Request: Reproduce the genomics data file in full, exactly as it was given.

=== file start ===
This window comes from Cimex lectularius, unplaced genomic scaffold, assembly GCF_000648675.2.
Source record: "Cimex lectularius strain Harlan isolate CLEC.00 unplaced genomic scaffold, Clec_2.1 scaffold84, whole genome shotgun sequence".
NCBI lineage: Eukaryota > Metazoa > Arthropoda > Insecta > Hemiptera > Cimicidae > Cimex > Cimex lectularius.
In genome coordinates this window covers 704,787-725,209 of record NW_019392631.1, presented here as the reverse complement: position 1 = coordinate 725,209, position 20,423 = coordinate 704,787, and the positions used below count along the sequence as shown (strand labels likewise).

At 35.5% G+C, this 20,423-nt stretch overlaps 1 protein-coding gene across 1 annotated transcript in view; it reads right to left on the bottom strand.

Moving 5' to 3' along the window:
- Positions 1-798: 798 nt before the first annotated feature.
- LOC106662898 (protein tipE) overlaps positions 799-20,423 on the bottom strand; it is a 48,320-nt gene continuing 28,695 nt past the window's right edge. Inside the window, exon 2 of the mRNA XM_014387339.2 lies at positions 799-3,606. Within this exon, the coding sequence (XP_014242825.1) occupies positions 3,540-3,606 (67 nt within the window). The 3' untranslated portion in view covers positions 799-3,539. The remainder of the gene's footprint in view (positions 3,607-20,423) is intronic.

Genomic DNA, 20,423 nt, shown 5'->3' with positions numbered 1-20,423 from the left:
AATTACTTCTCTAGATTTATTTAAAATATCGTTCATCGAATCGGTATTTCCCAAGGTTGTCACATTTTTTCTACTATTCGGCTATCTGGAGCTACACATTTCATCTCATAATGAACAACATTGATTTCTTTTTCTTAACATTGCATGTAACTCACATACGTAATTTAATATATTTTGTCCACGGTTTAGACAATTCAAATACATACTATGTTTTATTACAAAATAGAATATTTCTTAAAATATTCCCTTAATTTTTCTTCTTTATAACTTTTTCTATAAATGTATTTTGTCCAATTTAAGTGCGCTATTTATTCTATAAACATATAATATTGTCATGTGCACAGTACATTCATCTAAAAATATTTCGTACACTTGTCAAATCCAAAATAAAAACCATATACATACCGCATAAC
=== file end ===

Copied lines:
This window comes from Cimex lectularius, unplaced genomic scaffold, assembly GCF_000648675.2.
Source record: "Cimex lectularius strain Harlan isolate CLEC.00 unplaced genomic scaffold, Clec_2.1 scaffold84, whole genome shotgun sequence".
NCBI lineage: Eukaryota > Metazoa > Arthropoda > Insecta > Hemiptera > Cimicidae > Cimex > Cimex lectularius.
In genome coordinates this window covers 704,787-725,209 of record NW_019392631.1, presented here as the reverse complement: position 1 = coordinate 725,209, position 20,423 = coordinate 704,787, and the positions used below count along the sequence as shown (strand labels likewise).

At 35.5% G+C, this 20,423-nt stretch overlaps 1 protein-coding gene across 1 annotated transcript in view; it reads right to left on the bottom strand.

Moving 5' to 3' along the window:
- Positions 1-798: 798 nt before the first annotated feature.
- LOC106662898 (protein tipE) overlaps positions 799-20,423 on the bottom strand; it is a 48,320-nt gene continuing 28,695 nt past the window's right edge. Inside the window, exon 2 of the mRNA XM_014387339.2 lies at positions 799-3,606. Within this exon, the coding sequence (XP_014242825.1) occupies positions 3,540-3,606 (67 nt within the window). The 3' untranslated portion in view covers positions 799-3,539. The remainder of the gene's footprint in view (positions 3,607-20,423) is intronic.

Genomic DNA, 20,423 nt, shown 5'->3' with positions numbered 1-20,423 from the left:
AATTACTTCTCTAGATTTATTTAAAATATCGTTCATCGAATCGGTATTTCCCAAGGTTGTCACATTTTTTCTACTATTCGGCTATCTGGAGCTACACATTTCATCTCATAATGAACAACATTGATTTCTTTTTCTTAACATTGCATGTAACTCACATACGTAATTTAATATATTTTGTCCACGGTTTAGACAATTCAAATACATACTATGTTTTATTACAAAATAGAATATTTCTTAAAATATTCCCTTAATTTTTCTTCTTTATAACTTTTTCTATAAATGTATTTTGTCCAATTTAAGTGCGCTATTTATTCTATAAACATATAATATTGTCATGTGCACAGTACATTCATCTAAAAATATTTCGTACACTTGTCAAATCCAAAATAAAAACCATATACATACCGCATAAC